Continue reading for the Ginger Pastry & the Streusel Topping
2 tablespoons sugar
2 tablespoons fresh gingerroot, peeled and minced
1/4 teaspoon ground allspice
1/4 teaspoon salt
1/2 cup cold unsalted butter
1 egg yolk
2 tablespoons ice-cold water, plus more as needed
1. In a large bowl, stir together the flour, sugar, gingerroot, allspice, and salt.
2. Using a pasty blender, cut in the butter until the mixture resembles coarse meal.
3. In a small bowl, combine the egg yolk with 2 tablespoons water.
4. Add the yolk mixture to the flour mixture and toss with a fork until the mixture forms moist clumps. (Add additional cold water, 1 teaspoon at a time, if the dough is too dry.)
5. Form the dough into a ball and flatten into a disk. Wrap in plastic wrap and chill for 20 minutes or up to 24 hours. Allow the dough to sit at room temperature about 10 minutes before rolling into a piecrust.
Makes 1 (9-inch) piecrust
1 cup all-purpose flour
1/3 cup brown sugar
1 teaspoon ground ginger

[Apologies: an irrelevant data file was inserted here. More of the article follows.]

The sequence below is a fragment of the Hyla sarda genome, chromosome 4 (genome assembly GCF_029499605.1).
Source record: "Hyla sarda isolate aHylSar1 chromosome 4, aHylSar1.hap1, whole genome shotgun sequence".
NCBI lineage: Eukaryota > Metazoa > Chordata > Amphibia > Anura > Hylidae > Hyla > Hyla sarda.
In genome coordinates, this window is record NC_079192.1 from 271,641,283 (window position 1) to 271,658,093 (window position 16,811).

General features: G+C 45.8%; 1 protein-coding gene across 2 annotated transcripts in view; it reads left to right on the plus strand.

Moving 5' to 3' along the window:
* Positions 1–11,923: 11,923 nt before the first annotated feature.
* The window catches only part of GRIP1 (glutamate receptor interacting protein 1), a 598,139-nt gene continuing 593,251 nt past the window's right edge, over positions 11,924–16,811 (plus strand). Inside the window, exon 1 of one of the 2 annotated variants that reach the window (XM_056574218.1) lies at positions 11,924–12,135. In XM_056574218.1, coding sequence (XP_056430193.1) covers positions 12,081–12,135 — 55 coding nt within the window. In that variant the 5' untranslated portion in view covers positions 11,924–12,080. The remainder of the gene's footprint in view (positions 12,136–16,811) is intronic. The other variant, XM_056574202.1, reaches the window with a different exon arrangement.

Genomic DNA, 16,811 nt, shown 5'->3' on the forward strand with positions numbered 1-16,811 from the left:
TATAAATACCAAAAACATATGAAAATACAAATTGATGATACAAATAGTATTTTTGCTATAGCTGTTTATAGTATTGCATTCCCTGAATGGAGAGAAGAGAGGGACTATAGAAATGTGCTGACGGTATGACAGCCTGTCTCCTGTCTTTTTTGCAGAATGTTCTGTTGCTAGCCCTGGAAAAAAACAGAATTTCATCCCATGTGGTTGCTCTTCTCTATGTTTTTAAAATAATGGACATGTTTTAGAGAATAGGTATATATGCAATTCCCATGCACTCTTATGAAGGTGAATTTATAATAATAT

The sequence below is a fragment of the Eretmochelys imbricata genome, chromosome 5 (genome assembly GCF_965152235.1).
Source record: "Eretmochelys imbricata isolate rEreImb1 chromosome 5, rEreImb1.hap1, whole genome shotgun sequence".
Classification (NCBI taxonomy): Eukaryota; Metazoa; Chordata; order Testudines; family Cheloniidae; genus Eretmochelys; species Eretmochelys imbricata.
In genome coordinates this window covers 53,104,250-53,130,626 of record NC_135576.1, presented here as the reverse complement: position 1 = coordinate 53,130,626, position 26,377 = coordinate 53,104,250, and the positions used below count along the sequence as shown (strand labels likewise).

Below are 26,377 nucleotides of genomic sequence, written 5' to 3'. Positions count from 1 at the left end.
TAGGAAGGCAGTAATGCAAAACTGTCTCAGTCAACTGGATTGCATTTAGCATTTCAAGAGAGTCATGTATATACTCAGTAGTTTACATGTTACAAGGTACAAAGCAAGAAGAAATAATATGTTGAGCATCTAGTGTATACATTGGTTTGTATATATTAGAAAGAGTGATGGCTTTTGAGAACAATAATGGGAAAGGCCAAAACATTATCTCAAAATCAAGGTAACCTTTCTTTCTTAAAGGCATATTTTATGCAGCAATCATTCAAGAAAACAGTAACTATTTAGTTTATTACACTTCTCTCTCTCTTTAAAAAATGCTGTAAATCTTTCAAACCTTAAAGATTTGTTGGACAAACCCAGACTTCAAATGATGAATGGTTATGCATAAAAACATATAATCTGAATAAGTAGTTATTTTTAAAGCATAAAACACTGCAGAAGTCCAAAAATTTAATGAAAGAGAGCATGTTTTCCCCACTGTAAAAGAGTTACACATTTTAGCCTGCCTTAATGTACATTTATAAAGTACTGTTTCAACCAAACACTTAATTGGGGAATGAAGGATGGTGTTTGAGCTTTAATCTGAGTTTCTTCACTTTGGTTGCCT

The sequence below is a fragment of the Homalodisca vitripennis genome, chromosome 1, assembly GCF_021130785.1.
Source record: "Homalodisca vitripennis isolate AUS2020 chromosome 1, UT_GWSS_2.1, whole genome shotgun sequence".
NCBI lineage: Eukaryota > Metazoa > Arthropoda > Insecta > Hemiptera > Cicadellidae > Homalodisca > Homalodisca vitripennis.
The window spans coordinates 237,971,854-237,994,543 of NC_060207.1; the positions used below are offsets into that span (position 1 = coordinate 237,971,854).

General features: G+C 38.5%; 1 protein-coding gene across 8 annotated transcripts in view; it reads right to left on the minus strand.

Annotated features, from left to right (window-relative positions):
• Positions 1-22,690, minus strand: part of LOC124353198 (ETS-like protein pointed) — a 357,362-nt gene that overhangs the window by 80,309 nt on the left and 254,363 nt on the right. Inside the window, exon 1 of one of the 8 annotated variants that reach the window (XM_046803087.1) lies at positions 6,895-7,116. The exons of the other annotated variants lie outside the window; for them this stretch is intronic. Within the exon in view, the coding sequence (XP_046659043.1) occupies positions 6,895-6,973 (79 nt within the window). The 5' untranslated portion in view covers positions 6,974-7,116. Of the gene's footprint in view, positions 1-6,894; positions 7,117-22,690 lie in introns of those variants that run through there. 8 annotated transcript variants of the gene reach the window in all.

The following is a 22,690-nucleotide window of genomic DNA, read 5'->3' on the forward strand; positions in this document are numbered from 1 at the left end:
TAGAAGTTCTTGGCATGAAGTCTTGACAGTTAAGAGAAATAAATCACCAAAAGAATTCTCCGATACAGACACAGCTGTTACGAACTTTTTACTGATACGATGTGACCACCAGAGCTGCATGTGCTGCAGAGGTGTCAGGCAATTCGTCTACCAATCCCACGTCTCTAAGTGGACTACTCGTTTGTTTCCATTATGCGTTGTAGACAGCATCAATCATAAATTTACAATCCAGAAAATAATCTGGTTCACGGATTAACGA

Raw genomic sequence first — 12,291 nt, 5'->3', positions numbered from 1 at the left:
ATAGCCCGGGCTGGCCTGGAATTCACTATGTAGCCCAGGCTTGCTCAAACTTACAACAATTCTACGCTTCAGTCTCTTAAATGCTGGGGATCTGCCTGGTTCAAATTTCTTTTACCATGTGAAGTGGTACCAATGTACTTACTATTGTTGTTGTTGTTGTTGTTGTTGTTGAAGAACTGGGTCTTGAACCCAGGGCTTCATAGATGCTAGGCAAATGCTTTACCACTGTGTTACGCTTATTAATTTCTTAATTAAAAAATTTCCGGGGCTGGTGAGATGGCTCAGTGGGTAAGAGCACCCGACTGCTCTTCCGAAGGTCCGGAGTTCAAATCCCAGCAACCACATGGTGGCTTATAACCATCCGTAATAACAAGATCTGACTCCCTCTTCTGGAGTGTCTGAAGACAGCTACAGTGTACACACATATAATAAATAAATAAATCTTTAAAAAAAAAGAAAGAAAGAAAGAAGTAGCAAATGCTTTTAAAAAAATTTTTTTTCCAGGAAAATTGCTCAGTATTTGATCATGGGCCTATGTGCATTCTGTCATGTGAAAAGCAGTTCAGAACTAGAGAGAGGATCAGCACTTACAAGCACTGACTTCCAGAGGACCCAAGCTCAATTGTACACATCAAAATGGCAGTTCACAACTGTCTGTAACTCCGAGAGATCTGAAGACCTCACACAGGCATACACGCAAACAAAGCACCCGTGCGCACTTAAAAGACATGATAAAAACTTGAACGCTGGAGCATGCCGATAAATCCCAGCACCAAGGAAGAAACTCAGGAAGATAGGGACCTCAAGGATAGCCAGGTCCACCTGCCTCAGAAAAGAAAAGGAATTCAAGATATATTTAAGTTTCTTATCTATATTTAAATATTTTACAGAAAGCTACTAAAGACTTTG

1/2 cup cold, unsalted butter
3/4 cup pecans, chopped
1/3 cup crystallized ginger, finely chopped
1. In a medium bowl, combine the flour, brown sugar, and ground ginger.
2. Using a pastry blender, cut in the butter until the mixture resembles coarse crumbs. Stir in the chopped pecans and crystallized ginger. Sprinkle the topping over the pie as directed in the pie recipe.
Makes about 2 1/2 cups
The Holm sisters offer a few simple steps to creating an easy-to-handle, flaky piecrust—one of their specialties of the house.
1. Use very cold butter to cut into the flour. Use ice-cold water, too.
2. Before rolling out the pastry, pat it into a disc shape, cover it in plastic wrap, and refrigerate it for 20 minutes or more. It will be easier to roll out after chilling. (If leaving the dough in the refrigerator more than 20 minutes, let stand at room temperature for 10 minutes.)
3. To transfer pastry dough to the pie plate, loosely wrap it around the rolling pin, then unroll it over the plate, easing the pastry dough into the plate. Avoid stretching or tugging the dough in place, since that may cause it to shrink as it bakes.
4. Leave an extra ½-to-1-inch pastry overhang to fold into a thick edge that can be fluted with your fingers or the tines of a fork.
5. If the crust edge browns too quickly, cover it with a curled strip of foil.